Archive for February, 2014

The open access movement includes college syllabi

Friday, February 28th, 2014

By Travis Thurston, eCampus News

With the launch of their Syllabus Tracker tool Utah State University is providing open access to all course syllabi through a functional and user-friendly dashboard.  The syllabi that instructors have already uploaded or created in Canvas are pulled into the tracker via the Canvas API. Administrators and department heads at USU have been in search of a solution for the time consuming and frustrating task of gathering syllabi for all course offerings and providing student access to those syllabi. The team in the Center for Innovative Design and Instruction (CIDI) at USU has stepped up to create a practical solution.

http://www.ecampusnews.com/top-news/course-syllabi-canvas-467/

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Online learning company 2U files for IPO of up to $100 million

Friday, February 28th, 2014

by Reuters

2U Inc, which builds online learning platforms, filed with U.S. financial regulators on Friday to raise up to $100 million in an initial public offering of common stock. The Landover, Maryland-based company provides cloud-based online learning platforms that help nonprofit colleges and universities in student enrollment, education, support and other services. Goldman Sachs & Co and Credit Suisse Securities (USA) LLC are the lead underwriters to the offering, the company said in a filing with the U.S. Securities and Exchange Commission. 2U, founded in 2008, is betting on the growing acceptance of and demand for online post-secondary education programs among students, academic institutions and employers.

http://www.chicagotribune.com/business/sns-rt-us-2u-ipo-20140221,0,2681078.story

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NYU supports University of the People, free online education

Friday, February 28th, 2014

by Mimi McCann, Washington Square News

The University of the People, a tuition-free online university, received accreditation on Feb. 13 from a national agency and will graduate its first class of seven students later this year. NYU has collaborated with the University of the People since its launch in 2009 and NYU professors hold administrative positions within the online university. NYU President John Sexton said the University of the People’s dedication to promoting higher education for disadvantaged students is impressive. “We [are] proud of NYU’s collaboration with the University of the People, which provides us with additional avenues in identifying bright and ambitious candidates who might be right for NYU,” Sexton said. Sexton said the agreement between NYU Abu Dhabi and the University of the People has worked wonderfully.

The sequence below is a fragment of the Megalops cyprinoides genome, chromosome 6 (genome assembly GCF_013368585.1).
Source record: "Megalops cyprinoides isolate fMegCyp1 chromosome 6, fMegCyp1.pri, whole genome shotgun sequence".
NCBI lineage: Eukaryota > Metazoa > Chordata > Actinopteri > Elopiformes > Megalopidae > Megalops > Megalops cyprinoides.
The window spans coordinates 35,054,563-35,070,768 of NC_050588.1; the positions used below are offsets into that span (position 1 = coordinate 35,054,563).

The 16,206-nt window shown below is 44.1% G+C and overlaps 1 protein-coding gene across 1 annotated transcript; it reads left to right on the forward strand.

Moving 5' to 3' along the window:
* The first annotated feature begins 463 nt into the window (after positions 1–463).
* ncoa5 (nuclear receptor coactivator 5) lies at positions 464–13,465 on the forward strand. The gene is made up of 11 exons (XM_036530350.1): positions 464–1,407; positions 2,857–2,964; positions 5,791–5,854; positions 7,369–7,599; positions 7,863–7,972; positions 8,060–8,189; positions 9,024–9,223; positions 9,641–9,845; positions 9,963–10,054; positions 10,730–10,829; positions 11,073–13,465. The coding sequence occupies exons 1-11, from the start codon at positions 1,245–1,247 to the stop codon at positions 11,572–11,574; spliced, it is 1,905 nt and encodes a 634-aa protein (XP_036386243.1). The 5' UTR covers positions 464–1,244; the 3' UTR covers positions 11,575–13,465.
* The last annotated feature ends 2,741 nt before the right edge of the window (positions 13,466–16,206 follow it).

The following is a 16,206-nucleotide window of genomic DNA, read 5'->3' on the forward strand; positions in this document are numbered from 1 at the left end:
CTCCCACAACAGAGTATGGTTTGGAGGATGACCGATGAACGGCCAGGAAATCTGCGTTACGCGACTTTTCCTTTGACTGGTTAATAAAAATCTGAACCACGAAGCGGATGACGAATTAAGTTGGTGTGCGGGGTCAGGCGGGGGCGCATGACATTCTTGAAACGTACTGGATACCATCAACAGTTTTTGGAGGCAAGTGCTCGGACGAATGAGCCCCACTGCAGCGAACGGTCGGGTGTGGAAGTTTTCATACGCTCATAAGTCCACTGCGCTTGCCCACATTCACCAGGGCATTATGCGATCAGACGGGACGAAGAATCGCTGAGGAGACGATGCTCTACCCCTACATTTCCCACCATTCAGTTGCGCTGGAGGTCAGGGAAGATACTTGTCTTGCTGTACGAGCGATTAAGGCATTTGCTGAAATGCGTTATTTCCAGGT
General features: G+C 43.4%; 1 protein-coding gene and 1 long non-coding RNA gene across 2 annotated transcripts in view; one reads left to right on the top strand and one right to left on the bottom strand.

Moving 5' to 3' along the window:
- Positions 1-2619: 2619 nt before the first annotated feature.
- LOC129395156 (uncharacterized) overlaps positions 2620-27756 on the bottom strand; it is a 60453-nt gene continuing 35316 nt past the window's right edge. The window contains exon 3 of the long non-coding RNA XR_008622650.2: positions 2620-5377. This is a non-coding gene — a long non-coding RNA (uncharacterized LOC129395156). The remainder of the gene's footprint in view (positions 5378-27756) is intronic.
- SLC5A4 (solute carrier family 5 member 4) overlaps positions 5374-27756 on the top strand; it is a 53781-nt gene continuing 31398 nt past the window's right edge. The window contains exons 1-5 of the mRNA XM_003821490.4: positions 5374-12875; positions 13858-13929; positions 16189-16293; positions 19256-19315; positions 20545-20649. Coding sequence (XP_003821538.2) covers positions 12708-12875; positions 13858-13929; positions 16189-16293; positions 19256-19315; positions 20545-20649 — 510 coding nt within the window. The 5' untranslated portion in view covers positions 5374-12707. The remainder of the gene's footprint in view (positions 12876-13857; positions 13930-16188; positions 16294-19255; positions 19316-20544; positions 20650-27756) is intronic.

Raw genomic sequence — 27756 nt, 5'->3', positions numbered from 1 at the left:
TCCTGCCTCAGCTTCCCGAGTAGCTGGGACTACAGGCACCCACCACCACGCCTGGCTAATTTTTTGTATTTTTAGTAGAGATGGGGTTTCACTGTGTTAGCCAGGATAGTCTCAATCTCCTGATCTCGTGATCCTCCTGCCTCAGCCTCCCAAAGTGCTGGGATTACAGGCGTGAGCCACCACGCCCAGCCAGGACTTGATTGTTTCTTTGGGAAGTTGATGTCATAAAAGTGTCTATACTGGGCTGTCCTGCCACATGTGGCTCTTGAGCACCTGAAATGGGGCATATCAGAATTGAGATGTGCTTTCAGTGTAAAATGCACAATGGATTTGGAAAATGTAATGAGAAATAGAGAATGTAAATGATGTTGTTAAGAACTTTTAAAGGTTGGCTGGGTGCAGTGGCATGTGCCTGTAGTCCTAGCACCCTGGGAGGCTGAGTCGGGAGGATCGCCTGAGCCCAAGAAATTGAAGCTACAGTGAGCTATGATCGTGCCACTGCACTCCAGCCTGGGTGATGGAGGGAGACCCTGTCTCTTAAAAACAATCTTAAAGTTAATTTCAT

http://nyunews.com/2014/02/21/university-3/

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Harvard, MIT Launch MOOC Student Visualization Tools

Thursday, February 27th, 2014
by Inside Higher Ed
Harvard University and the Massachusetts Institute of Technology, the two institutions behind the massive open online course provider edX, on Thursday released a set of tools that visualize the age, gender, location and level of education of their almost 2 million MOOC users.  MITx students are more likely to be male — 66.2 percent to HarvardX’s 59.5 percent. They are also younger — MITx’s median age is 27; HarvardX’s, 28 — and, by a few percentage points, less likely to hold a postsecondary degree. MOOCs are still dominated by students who hold such a degree, however. Among MITx students, 64.6 percent hold at least a bachelor’s degree, and for HarvardX, those students make up more than two-thirds, or 67.8 percent, of the total enrollment.
<a href=”http://www.insidehighered.com/quicktakes/2014/02/21/harvard-mit-launch-mooc-student-visualization-tools

Harvard, MIT Launch MOOC Student Visualization Tools – Inside Higher EdHarvard University and the Massachusetts Institute of Technology, the two institutions behind the massive open online course provider edX, on Thursday released a set of tools that visualize the age, gender, location and level of education of their almost 2 million MOOC users.  MITx students are more likely to be male — 66.2 percent to HarvardX’s 59.5 percent. They are also younger — MITx’s median age is 27; HarvardX’s, 28 — and, by a few percentage points, less likely to hold a postsecondary degree. MOOCs are still dominated by students who hold such a degree, however. Among MITx students, 64.6 percent hold at least a bachelor’s degree, and for HarvardX, those students make up more than two-thirds, or 67.8 percent, of the total enrollment.
http://www.insidehighered.com/quicktakes/2014/02/21/harvard-mit-launch-mooc-student-visualization-tools

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By September coding will be mandatory in British schools. What about America?

Thursday, February 27th, 2014

BY CARMEL DEAMICIS, Pando Online

Despite the shaky beginnings, though, the Year of Code still raises the question: What the hell, America? Silicon Valley is the biggest powerhouse of technology and entrepreneurship in the world. Every child in the United States — or at least California — should be learning how to code in school. Instead, our beautifully accented British brethren have beat us to the punch. By September, all state primary and secondary schools will be rolling out the new computing curriculum, where children from early ages will be taught how computers work and how to make them do cool things. According to a BBC report on the new UK program, Michael Gove, the country’s Secretary of State for Education, said, “[T]here was no alternative to making this work if we didn’t want the Googles and Microsofts of tomorrow to be created elsewhere.”